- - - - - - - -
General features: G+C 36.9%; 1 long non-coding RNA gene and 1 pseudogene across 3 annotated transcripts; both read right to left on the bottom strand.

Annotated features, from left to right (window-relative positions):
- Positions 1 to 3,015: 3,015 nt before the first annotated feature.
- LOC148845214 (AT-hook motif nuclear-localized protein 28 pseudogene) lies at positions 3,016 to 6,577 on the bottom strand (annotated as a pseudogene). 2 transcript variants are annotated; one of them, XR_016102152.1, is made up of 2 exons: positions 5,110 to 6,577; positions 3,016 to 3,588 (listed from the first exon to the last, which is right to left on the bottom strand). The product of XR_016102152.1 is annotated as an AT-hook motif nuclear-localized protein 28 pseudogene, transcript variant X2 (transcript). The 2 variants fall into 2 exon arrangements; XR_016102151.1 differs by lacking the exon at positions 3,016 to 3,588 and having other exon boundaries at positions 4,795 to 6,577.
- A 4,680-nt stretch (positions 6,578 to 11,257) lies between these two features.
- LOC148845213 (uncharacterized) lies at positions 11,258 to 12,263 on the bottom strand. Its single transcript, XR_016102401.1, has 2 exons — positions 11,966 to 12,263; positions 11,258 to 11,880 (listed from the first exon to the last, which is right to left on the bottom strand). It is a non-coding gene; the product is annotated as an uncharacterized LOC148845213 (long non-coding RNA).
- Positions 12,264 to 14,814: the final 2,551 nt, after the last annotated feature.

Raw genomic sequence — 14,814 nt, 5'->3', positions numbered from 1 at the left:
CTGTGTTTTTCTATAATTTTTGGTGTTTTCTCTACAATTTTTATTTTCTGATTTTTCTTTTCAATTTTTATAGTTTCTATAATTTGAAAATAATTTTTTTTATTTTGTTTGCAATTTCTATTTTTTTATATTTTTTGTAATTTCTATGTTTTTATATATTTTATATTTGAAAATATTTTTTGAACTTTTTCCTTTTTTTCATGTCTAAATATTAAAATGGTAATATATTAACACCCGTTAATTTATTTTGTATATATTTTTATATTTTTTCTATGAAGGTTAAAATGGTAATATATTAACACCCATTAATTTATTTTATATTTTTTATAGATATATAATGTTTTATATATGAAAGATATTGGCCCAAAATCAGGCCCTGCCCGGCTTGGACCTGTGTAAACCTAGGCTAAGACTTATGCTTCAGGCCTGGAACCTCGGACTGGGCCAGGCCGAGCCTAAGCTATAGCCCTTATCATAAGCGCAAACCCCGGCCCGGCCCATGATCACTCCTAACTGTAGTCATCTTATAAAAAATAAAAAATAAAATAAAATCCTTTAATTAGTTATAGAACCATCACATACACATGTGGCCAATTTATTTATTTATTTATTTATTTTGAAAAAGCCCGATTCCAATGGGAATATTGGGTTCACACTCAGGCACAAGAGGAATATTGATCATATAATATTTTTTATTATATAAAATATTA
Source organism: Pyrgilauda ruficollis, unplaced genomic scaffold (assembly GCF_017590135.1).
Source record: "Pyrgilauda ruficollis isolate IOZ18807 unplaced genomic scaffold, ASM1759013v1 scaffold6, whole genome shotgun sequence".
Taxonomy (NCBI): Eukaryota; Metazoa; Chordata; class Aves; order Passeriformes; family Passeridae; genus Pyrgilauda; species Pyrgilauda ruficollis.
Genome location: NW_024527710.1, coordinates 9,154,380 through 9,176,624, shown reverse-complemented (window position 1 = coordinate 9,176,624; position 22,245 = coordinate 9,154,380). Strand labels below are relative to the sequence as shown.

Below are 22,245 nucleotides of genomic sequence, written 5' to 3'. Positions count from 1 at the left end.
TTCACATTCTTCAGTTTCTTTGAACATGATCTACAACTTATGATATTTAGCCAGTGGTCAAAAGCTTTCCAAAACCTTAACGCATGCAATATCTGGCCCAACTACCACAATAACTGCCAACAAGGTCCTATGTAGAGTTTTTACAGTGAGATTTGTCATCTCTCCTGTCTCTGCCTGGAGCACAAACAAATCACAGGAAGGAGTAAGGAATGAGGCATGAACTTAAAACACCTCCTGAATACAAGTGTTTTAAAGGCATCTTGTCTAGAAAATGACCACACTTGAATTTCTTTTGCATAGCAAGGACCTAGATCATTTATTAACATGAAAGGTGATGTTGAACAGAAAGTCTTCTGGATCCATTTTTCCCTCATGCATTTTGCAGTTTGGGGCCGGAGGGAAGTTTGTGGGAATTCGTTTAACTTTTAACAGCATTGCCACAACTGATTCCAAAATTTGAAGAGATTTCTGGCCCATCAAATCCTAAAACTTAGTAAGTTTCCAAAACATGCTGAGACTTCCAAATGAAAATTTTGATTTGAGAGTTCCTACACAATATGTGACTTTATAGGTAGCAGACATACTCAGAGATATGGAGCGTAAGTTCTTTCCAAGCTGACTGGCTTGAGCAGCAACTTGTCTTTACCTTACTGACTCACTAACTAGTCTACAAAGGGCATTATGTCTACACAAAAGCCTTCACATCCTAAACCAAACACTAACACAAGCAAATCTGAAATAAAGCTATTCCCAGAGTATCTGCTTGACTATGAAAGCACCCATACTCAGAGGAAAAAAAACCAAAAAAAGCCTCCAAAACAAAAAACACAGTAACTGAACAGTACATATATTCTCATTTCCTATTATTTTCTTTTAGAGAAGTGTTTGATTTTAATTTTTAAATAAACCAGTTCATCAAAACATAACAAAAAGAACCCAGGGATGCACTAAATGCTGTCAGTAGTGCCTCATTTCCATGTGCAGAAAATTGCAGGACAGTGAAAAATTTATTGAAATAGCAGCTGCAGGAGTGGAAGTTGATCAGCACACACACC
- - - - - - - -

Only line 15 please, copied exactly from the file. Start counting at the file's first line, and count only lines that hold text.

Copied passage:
TTCACATTCTTCAGTTTCTTTGAACATGATCTACAACTTATGATATTTAGCCAGTGGTCAAAAGCTTTCCAAAACCTTAACGCATGCAATATCTGGCCCAACTACCACAATAACTGCCAACAAGGTCCTATGTAGAGTTTTTACAGTGAGATTTGTCATCTCTCCTGTCTCTGCCTGGAGCACAAACAAATCACAGGAAGGAGTAAGGAATGAGGCATGAACTTAAAACACCTCCTGAATACAAGTGTTTTAAAGGCATCTTGTCTAGAAAATGACCACACTTGAATTTCTTTTGCATAGCAAGGACCTAGATCATTTATTAACATGAAAGGTGATGTTGAACAGAAAGTCTTCTGGATCCATTTTTCCCTCATGCATTTTGCAGTTTGGGGCCGGAGGGAAGTTTGTGGGAATTCGTTTAACTTTTAACAGCATTGCCACAACTGATTCCAAAATTTGAAGAGATTTCTGGCCCATCAAATCCTAAAACTTAGTAAGTTTCCAAAACATGCTGAGACTTCCAAATGAAAATTTTGATTTGAGAGTTCCTACACAATATGTGACTTTATAGGTAGCAGACATACTCAGAGATATGGAGCGTAAGTTCTTTCCAAGCTGACTGGCTTGAGCAGCAACTTGTCTTTACCTTACTGACTCACTAACTAGTCTACAAAGGGCATTATGTCTACACAAAAGCCTTCACATCCTAAACCAAACACTAACACAAGCAAATCTGAAATAAAGCTATTCCCAGAGTATCTGCTTGACTATGAAAGCACCCATACTCAGAGGAAAAAAAACCAAAAAAAGCCTCCAAAACAAAAAACACAGTAACTGAACAGTACATATATTCTCATTTCCTATTATTTTCTTTTAGAGAAGTGTTTGATTTTAATTTTTAAATAAACCAGTTCATCAAAACATAACAAAAAGAACCCAGGGATGCACTAAATGCTGTCAGTAGTGCCTCATTTCCATGTGCAGAAAATTGCAGGACAGTGAAAAATTTATTGAAATAGCAGCTGCAGGAGTGGAAGTTGATCAGCACACACACC